Just kidding! Winter isn’t over yet

A chilly weather pattern known as Märzwinter, or “March winter” will not spare Germany this year. Experts await Arctic air and snow showers throughout the week, despite the early signs of spring that gave false hope just days ago.

Just kidding! Winter isn't over yet
Photo: DPA

The central European weather phenomenon can bring an unwelcome final winter blast of frosty temperatures in mid-March, often when the previous winter proved mild.

“A significant temperature increase won’t occur before the weekend,” said Gustav Puhr from the Meteomedia weather service.

This year’s Märzwinter low pressure system is called “Herbert.” The temperamental weather formation is currently resting over Eastern Europe after feeding off a high pressure system over the northern Atlantic Ocean.

Because the low pressure system moves counter-clockwise, and a high pressure system moves clockwise, the two entities can create strong airflow from the north, German Weather Service (DWD) meteorologist Thomas Ruppert said on Monday.

The same chain of events can also lead to a cold snap called Eisheilige, or “Ice Saints” in May, and the Schafskälte, or “Lamb’s Chill” in June.

Unfortunately, knowing a bit about the causes and charming names for unpleasant weather patterns won’t be much consolation to those forced to brave heavy showers, sleet and snow on Tuesday as temperatures remain between two and nine degrees Celsius.

On Wednesday, most of Germany will be treated to mirthless cloud cover carrying more rain and heavy snow for higher altitudes, particularly in the Alps. Southerly winds could turn violent at high altitude as temperatures remain below seven degrees Celsius.

While Thursday will begin to show signs of warmer weather to come, the south will still have to contend with dreary clouds, rain and snow. The northern parts of the country will be slightly less wet.

Click here for The Local’s weather forecast.


Weather: Germany sees extreme heat and storms

An extreme heat warning was in place for eastern Germany on Monday, while storms were also set to hit the country.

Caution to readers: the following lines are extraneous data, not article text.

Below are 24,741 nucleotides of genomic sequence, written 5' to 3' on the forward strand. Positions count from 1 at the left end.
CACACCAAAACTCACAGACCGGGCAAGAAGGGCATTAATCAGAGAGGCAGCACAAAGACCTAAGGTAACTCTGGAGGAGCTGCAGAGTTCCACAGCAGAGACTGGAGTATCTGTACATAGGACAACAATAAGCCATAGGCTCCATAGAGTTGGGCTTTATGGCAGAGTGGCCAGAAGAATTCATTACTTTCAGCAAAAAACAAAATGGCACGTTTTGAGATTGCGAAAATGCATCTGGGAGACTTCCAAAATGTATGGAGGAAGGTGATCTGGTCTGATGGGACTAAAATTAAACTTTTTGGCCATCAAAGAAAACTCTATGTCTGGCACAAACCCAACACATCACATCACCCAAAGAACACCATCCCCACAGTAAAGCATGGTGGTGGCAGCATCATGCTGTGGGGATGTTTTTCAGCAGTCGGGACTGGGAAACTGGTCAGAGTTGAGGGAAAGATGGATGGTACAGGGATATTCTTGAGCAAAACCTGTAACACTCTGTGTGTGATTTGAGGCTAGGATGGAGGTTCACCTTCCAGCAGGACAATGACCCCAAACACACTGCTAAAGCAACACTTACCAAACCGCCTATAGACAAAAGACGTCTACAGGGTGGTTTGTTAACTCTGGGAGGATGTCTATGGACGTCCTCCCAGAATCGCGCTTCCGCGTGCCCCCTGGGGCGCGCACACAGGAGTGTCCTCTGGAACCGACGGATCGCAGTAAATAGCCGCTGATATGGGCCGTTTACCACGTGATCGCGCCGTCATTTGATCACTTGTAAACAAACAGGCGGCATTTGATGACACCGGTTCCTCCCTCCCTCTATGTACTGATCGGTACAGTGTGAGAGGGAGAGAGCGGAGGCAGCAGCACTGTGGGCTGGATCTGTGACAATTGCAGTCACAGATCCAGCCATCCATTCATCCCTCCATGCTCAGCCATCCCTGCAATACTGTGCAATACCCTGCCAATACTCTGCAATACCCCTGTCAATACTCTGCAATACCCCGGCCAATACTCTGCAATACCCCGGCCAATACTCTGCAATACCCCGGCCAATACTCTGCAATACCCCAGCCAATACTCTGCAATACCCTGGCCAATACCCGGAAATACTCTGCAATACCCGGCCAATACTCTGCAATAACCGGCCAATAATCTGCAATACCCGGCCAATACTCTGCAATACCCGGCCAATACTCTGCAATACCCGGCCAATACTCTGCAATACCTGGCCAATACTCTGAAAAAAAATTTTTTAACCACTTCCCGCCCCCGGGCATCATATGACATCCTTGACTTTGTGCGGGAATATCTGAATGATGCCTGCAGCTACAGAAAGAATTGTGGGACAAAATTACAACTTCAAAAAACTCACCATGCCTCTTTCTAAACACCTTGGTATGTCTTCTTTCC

Weather: Germany sees extreme heat and storms

The German Weather Service (DWD) said temperatures could reach 36C on Monday. 

In the morning, the DWD issued an extreme heat warning for eastern regions, as shown below in the map. 

Map of Germany shows the heat warning in the east on Monday June 27th.

Photo: German Weather Service (DWD)

Forecasters said later on Monday, the south and east of the country would be hit by thunderstorms as well as large hailstones, strong winds and heavy rain.

READ ALSO: Germany sees record temperatures

In the north, west and centre of Germany, forecasters predicted clouds and some showers. Over the course of Monday, heavy thunderstorms with heavy rain, hailstones and strong winds are also possible in the north.

“Thunderstorms have occurred in the past few days and will continue in the coming days, as the established weather situation will remain virtually unchanged,” said a spokesperson from the DWD. 

However, the large temperature differences are striking: in the west of Germany, the mercury will only reach just above 20C in places.

Overnight to Tuesday, the DWD predicts thunderstorms – some of them heavy – from the Baltic Sea to the Alps, and later there is set to be more showers. It could still reach 28C in some places, especially in the east.

The DWD said: “The risk of thunderstorms will remain in the southern half of the country, while the northern half will calm down after the last thunderstorms have moved to Poland.

“This will change again on Wednesday night, when showers and thunderstorms, some of them thundery, as well as heavy rain will make their way north. On Wednesday, it will be quite unsettled with muggy temperatures almost all over the country.”

Forecasters said the weather will remain changeable for the rest of the week, but it should become more settled from next weekend.